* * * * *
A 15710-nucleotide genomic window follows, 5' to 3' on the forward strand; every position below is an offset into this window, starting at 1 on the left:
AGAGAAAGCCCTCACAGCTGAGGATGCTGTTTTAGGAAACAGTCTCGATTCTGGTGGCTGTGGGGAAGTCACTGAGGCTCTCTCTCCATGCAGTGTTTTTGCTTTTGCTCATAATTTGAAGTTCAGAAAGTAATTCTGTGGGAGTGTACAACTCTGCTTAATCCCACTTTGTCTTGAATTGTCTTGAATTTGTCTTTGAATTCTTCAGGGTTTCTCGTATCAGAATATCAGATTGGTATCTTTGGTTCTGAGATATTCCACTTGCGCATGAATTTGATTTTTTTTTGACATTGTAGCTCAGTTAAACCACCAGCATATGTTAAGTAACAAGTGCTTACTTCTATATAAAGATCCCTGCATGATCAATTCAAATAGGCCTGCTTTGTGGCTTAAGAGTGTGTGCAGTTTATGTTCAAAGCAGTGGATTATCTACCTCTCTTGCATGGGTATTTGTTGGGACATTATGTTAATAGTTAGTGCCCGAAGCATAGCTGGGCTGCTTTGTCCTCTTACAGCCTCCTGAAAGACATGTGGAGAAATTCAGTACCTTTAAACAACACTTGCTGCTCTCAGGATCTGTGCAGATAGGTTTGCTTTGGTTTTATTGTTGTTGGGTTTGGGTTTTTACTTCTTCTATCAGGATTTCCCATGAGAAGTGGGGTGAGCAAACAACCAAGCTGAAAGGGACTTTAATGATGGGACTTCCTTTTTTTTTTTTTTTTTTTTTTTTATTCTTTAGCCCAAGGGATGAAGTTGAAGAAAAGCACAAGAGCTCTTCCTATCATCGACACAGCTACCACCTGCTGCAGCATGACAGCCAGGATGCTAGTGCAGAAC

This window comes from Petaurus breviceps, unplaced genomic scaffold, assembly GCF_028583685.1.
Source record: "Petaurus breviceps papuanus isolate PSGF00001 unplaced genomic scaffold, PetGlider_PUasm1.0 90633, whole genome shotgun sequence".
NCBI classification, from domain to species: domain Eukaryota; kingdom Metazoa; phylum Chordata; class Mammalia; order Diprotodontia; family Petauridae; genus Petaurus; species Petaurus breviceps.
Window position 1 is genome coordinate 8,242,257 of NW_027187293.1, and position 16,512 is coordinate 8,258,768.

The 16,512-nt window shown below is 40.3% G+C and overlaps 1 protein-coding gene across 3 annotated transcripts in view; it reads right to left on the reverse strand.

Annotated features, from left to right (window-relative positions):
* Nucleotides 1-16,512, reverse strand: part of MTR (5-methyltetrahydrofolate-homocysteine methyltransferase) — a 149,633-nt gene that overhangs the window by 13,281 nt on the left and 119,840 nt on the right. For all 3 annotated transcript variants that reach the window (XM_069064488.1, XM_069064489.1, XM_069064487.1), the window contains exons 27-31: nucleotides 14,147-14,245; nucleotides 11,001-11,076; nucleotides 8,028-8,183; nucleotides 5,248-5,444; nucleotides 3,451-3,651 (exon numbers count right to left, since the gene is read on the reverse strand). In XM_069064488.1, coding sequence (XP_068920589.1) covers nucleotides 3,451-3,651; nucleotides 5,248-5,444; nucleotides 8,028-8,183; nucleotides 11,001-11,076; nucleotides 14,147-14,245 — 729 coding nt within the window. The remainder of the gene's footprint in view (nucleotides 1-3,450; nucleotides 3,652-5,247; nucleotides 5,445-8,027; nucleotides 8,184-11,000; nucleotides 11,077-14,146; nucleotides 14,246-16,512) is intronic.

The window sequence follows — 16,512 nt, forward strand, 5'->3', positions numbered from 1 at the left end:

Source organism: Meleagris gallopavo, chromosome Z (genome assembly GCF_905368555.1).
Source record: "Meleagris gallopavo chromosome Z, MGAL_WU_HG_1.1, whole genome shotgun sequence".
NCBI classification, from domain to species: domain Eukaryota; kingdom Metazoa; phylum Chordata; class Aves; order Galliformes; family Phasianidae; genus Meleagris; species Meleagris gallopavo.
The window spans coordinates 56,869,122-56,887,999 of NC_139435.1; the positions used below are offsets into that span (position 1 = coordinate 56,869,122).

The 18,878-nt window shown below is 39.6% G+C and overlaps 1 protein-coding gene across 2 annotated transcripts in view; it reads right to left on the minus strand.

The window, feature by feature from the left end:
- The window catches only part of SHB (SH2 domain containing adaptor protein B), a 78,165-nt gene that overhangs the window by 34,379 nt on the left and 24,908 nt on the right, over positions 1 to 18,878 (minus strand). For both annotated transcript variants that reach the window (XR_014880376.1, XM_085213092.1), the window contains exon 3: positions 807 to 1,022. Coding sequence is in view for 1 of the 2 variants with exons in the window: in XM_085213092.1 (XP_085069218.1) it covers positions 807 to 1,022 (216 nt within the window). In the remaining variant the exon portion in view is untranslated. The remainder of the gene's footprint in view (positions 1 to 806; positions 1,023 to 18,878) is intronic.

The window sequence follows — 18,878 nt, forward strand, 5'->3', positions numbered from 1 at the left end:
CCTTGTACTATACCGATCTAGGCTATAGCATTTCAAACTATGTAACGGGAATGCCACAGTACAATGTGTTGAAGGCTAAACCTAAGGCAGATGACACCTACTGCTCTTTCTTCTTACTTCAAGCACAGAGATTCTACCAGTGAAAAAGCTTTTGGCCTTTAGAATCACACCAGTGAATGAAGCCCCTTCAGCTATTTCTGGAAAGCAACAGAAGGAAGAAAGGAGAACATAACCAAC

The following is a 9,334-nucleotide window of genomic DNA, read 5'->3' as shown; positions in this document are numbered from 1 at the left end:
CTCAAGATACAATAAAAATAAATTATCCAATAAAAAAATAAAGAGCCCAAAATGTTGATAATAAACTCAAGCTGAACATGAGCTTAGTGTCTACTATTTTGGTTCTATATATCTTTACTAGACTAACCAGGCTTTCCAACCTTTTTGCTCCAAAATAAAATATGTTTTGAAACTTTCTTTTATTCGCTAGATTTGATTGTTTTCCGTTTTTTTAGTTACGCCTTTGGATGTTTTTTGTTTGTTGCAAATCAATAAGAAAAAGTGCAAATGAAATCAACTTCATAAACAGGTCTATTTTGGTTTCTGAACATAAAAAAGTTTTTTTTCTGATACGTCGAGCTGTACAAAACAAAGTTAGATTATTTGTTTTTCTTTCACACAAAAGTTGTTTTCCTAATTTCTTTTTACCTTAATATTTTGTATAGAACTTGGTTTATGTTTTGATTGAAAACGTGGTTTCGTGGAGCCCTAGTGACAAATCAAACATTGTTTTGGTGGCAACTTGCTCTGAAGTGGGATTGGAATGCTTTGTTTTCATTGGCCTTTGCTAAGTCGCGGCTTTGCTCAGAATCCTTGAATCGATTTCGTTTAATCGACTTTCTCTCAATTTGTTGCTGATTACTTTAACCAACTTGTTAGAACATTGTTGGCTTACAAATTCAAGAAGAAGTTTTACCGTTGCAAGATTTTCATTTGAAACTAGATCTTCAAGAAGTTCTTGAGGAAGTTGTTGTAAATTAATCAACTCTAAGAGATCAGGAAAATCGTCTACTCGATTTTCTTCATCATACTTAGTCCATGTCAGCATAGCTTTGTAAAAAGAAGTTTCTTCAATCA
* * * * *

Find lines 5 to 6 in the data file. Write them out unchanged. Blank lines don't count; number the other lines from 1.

NCBI classification, from domain to species: domain Eukaryota; kingdom Metazoa; phylum Chordata; class Mammalia; order Diprotodontia; family Petauridae; genus Petaurus; species Petaurus breviceps.
Window position 1 is genome coordinate 8,242,257 of NW_027187293.1, and position 16,512 is coordinate 8,258,768.